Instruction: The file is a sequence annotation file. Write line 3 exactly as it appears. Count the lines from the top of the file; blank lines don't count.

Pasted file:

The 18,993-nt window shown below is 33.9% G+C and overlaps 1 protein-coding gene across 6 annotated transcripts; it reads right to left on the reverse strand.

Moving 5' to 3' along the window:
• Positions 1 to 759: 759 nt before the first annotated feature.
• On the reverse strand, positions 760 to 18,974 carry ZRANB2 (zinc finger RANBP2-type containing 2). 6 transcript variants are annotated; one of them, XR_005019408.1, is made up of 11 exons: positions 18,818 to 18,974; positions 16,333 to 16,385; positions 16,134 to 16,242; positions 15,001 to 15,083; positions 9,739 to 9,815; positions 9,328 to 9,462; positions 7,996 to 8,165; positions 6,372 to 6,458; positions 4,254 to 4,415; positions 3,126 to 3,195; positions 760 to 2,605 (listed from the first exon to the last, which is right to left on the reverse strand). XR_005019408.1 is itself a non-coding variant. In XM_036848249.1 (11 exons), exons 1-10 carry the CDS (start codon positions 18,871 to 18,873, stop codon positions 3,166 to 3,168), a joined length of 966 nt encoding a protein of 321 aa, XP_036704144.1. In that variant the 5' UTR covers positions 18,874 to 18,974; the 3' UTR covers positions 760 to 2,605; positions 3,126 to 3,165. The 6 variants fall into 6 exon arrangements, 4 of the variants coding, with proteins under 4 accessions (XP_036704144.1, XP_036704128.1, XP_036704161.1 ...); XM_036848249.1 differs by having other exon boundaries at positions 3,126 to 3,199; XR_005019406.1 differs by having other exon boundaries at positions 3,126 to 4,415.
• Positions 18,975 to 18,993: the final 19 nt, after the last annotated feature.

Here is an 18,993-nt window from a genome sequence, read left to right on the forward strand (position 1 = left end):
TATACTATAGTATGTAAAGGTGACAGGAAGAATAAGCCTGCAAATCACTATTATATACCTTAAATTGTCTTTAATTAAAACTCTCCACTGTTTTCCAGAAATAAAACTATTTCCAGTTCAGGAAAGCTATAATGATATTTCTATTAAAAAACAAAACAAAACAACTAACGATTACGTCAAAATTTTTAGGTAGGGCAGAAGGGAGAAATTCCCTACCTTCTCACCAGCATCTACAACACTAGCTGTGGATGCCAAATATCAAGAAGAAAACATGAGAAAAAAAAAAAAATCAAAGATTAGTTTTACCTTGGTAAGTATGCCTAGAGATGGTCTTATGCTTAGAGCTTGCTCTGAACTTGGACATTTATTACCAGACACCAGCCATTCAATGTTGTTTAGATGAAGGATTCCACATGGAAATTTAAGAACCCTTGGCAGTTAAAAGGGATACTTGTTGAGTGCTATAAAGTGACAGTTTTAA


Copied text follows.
• Positions 1 to 759: 759 nt before the first annotated feature.